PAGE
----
There’s no charge for the course, but the course’s book costs $25. Flotilla officers would like to know if you plan to attend. Email: uscgaux410@gmail.com to let them know.

Record fish

Remember the story about Tim Champagne’s catch of a massive mangrove snapper, an 18.63-pounder that shattered the state record. It’s been approved for the State Top 10 Record List, and after he submitted his catch to the International Game Fish Association, it’s a pending world record.

Other top catches in the summer fish-record update are Grant Derouen’s giant 108.8-pound cobia that moved into third place on the state list, and a state-record gray triggerfish, a 12.4-pound whopper taken by Chad Bonvillain in June from state waters.

Mandalay hunts

The U.S. Fish and Wildlife Service’s Mandalay National Wildlife Refuge announced plans for an open archery deer season and a lottery waterfowl hunts for adult and youths.

The refuge is about six miles southwest of Houma, and is accessible only by boat.

Archery hunting will conform to State Deer Area 9 dates, a bucks-only hunting from Oct. 1-15, then an allowed either-sex take Oct. 16-Feb. 15. Go to the refuge’s website for complete rules and regs: www.fws.gov/mandalay/.

There’s an Oct. 15 deadline for applying for the lottery waterfowl hunt, which will be held Wednesdays and Saturdays throughout the 60-day Coastal Zone waterfowl season.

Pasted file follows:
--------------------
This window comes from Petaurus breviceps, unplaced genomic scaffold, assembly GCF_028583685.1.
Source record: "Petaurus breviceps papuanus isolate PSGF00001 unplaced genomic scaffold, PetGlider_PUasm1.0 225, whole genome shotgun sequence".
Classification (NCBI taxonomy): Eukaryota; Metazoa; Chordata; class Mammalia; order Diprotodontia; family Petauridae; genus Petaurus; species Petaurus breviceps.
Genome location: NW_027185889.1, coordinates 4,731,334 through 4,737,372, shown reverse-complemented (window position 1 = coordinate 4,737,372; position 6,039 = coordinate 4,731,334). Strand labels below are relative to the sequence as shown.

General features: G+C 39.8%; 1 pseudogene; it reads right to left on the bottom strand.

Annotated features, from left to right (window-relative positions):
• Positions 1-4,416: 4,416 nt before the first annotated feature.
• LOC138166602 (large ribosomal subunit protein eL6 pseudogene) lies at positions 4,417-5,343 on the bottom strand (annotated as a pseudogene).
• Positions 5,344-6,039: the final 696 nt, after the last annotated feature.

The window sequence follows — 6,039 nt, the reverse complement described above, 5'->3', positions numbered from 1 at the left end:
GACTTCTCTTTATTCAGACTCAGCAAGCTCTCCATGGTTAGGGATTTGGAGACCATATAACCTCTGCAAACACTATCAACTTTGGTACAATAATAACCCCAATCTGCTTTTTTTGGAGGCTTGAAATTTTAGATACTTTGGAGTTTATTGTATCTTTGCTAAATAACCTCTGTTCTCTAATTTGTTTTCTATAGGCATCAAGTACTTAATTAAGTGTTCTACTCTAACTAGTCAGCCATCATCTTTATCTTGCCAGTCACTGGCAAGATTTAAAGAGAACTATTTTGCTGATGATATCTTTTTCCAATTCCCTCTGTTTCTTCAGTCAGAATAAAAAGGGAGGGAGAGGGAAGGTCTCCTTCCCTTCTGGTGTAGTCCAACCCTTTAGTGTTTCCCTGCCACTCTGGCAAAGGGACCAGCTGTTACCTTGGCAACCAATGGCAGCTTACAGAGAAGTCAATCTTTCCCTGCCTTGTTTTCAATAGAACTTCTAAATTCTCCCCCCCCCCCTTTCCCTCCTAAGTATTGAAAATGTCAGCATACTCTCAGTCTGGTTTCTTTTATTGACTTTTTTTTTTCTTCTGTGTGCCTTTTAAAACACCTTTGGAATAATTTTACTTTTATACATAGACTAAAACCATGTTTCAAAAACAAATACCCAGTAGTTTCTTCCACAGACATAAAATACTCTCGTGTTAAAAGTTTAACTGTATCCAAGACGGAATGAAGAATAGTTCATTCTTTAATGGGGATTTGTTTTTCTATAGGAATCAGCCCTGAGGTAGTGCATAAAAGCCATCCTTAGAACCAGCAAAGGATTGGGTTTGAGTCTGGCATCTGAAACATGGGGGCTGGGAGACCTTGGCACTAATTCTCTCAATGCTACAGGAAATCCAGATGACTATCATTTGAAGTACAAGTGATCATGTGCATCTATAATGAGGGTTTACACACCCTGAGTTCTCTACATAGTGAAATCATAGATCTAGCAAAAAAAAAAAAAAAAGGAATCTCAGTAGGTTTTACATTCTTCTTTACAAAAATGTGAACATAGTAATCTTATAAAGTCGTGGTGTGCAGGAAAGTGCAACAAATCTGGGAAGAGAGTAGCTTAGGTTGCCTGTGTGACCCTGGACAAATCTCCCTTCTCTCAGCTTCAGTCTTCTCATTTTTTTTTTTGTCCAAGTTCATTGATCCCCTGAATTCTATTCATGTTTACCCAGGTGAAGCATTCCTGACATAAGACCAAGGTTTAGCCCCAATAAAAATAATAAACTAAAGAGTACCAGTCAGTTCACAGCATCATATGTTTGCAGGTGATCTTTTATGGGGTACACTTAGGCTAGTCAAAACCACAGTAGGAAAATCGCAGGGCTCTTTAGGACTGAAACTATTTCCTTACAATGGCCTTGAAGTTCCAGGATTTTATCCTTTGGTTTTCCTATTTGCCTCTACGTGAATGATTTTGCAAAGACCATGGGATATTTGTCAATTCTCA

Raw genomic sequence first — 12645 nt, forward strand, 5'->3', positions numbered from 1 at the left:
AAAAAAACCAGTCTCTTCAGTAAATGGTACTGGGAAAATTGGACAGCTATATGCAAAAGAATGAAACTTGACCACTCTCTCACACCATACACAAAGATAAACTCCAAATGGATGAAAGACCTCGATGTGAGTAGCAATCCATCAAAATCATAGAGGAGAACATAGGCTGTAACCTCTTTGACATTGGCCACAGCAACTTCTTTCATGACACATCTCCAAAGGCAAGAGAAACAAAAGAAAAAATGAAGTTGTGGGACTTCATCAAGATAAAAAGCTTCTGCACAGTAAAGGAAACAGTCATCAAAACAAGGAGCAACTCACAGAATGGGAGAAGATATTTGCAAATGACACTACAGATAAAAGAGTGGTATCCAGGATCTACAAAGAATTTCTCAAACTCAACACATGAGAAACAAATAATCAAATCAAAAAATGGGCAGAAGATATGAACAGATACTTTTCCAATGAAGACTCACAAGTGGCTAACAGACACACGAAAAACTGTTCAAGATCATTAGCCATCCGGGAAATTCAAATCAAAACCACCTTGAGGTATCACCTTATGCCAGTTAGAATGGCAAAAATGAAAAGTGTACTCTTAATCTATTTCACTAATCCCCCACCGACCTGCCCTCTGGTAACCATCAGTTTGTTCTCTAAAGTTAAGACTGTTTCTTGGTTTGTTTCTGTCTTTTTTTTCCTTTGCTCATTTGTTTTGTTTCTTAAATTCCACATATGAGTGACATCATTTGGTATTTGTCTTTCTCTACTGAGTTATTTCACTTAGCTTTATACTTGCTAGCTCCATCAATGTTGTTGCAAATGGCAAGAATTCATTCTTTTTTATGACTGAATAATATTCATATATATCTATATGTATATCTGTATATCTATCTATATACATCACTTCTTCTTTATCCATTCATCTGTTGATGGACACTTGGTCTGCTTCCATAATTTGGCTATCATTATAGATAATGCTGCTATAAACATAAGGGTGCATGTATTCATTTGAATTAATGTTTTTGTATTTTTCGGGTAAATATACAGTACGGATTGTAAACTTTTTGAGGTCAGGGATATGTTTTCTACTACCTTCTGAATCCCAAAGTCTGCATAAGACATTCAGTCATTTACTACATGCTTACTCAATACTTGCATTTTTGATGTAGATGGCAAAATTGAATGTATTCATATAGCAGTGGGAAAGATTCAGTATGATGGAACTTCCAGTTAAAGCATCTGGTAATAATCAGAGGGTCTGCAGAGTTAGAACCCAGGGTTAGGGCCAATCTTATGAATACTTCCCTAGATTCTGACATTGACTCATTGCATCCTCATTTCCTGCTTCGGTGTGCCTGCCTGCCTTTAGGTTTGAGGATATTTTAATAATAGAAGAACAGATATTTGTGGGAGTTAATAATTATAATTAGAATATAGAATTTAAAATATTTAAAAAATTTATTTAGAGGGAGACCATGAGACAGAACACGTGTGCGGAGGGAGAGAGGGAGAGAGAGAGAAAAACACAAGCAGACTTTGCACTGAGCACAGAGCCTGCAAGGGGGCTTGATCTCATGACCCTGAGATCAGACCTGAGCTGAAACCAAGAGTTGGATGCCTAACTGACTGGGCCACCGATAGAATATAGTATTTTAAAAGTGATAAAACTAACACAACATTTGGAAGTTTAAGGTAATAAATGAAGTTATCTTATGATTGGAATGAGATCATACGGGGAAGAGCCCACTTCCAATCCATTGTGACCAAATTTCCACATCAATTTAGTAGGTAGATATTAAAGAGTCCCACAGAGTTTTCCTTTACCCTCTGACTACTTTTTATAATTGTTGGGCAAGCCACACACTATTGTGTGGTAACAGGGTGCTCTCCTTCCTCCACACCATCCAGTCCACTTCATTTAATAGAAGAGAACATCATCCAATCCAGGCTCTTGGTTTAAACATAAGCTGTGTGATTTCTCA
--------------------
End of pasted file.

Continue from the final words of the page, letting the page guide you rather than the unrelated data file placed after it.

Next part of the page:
The youth lottery is for the Oct. 31-Nov. 1 youth-only hunt. Open/adult lottery hunts will begin Nov. 11 and run through Jan. 16. Five hunters will be drawn for each date to hunt from five floating/boat-hide blinds. Each blind has a three-hunter maximum, and hunters will have to furnish boat, decoys and other equipment. A completed lottery application must be at refuge headquarters by 4:30 p.m. Oct. 15. Applications are available and can be delivered or mailed to refuge headquarters at Mandalay Waterfowl Lottery Hunt, 1725 Willow Street, Franklin, LA 70538, faxed (337) 828-0061, or by email: brian_pember@fws.gov.

Applications are available on the refuge’s website.

Call Brian Pember at (985) 860-6681 for more information.

Catahoula drawdown over

State Waterfowl Study leader Larry Reynolds said the annual drawdown of Catahoula Lake finally has been completed after a prolonged period of spring-summer flooding. Wildlife managers draw the lake’s water down to produce the grasses and other food for overwintering waterfowl.

“If the water level stays within our target levels, there is still enough time to get production of desirable waterfowl food plants like millet and sprangletop before re-flooding in November,” state Catahoula biologist Cliff Dailey said.

The LDWF and the Army Corps of Engineers co-manage the lake’s water.

Eagle Lake sac-a-lait

In a joint agreement with Mississippi fisheries managers, the LDWF announced that as of Oct. 1 there will be new sac-a-lait regulations on Eagle Lake, an oxbow bordering both states. It’s in Madison Parish on the Louisiana side.

Both states will have a 30-fish-per day limit with an 11-inch minimum length limit. The agreement between the two states calls for a population stock assessment after four years, along with a fishermen’s survey, to determine future sac-a-lait management for this lake.